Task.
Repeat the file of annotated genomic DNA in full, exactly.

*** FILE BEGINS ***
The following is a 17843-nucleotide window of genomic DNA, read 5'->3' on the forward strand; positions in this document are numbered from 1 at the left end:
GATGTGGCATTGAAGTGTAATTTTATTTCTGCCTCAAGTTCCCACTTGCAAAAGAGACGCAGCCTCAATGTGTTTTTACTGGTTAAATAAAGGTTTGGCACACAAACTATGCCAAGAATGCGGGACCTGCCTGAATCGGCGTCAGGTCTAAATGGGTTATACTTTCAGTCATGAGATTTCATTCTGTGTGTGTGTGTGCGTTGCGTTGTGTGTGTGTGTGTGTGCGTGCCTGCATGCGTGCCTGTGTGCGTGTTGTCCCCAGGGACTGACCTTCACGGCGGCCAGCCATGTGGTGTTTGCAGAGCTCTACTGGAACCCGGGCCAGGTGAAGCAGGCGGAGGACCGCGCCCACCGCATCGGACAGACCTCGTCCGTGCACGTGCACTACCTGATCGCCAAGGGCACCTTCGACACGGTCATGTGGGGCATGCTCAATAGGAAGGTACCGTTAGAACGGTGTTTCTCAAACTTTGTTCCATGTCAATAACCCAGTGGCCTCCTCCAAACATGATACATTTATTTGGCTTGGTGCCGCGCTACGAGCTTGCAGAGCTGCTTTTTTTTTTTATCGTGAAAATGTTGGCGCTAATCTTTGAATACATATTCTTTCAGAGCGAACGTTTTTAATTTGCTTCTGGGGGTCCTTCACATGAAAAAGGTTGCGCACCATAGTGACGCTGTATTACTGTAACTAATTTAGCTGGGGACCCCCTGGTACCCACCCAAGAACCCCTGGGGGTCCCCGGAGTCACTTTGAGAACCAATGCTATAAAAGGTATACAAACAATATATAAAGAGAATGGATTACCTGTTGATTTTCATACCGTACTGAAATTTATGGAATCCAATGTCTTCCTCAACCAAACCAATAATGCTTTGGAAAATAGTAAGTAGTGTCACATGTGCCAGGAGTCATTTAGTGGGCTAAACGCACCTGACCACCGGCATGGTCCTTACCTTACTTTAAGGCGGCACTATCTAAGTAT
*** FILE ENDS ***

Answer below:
The following is a 17843-nucleotide window of genomic DNA, read 5'->3' on the forward strand; positions in this document are numbered from 1 at the left end:
GATGTGGCATTGAAGTGTAATTTTATTTCTGCCTCAAGTTCCCACTTGCAAAAGAGACGCAGCCTCAATGTGTTTTTACTGGTTAAATAAAGGTTTGGCACACAAACTATGCCAAGAATGCGGGACCTGCCTGAATCGGCGTCAGGTCTAAATGGGTTATACTTTCAGTCATGAGATTTCATTCTGTGTGTGTGTGTGCGTTGCGTTGTGTGTGTGTGTGTGTGCGTGCCTGCATGCGTGCCTGTGTGCGTGTTGTCCCCAGGGACTGACCTTCACGGCGGCCAGCCATGTGGTGTTTGCAGAGCTCTACTGGAACCCGGGCCAGGTGAAGCAGGCGGAGGACCGCGCCCACCGCATCGGACAGACCTCGTCCGTGCACGTGCACTACCTGATCGCCAAGGGCACCTTCGACACGGTCATGTGGGGCATGCTCAATAGGAAGGTACCGTTAGAACGGTGTTTCTCAAACTTTGTTCCATGTCAATAACCCAGTGGCCTCCTCCAAACATGATACATTTATTTGGCTTGGTGCCGCGCTACGAGCTTGCAGAGCTGCTTTTTTTTTTTATCGTGAAAATGTTGGCGCTAATCTTTGAATACATATTCTTTCAGAGCGAACGTTTTTAATTTGCTTCTGGGGGTCCTTCACATGAAAAAGGTTGCGCACCATAGTGACGCTGTATTACTGTAACTAATTTAGCTGGGGACCCCCTGGTACCCACCCAAGAACCCCTGGGGGTCCCCGGAGTCACTTTGAGAACCAATGCTATAAAAGGTATACAAACAATATATAAAGAGAATGGATTACCTGTTGATTTTCATACCGTACTGAAATTTATGGAATCCAATGTCTTCCTCAACCAAACCAATAATGCTTTGGAAAATAGTAAGTAGTGTCACATGTGCCAGGAGTCATTTAGTGGGCTAAACGCACCTGACCACCGGCATGGTCCTTACCTTACTTTAAGGCGGCACTATCTAAGTAT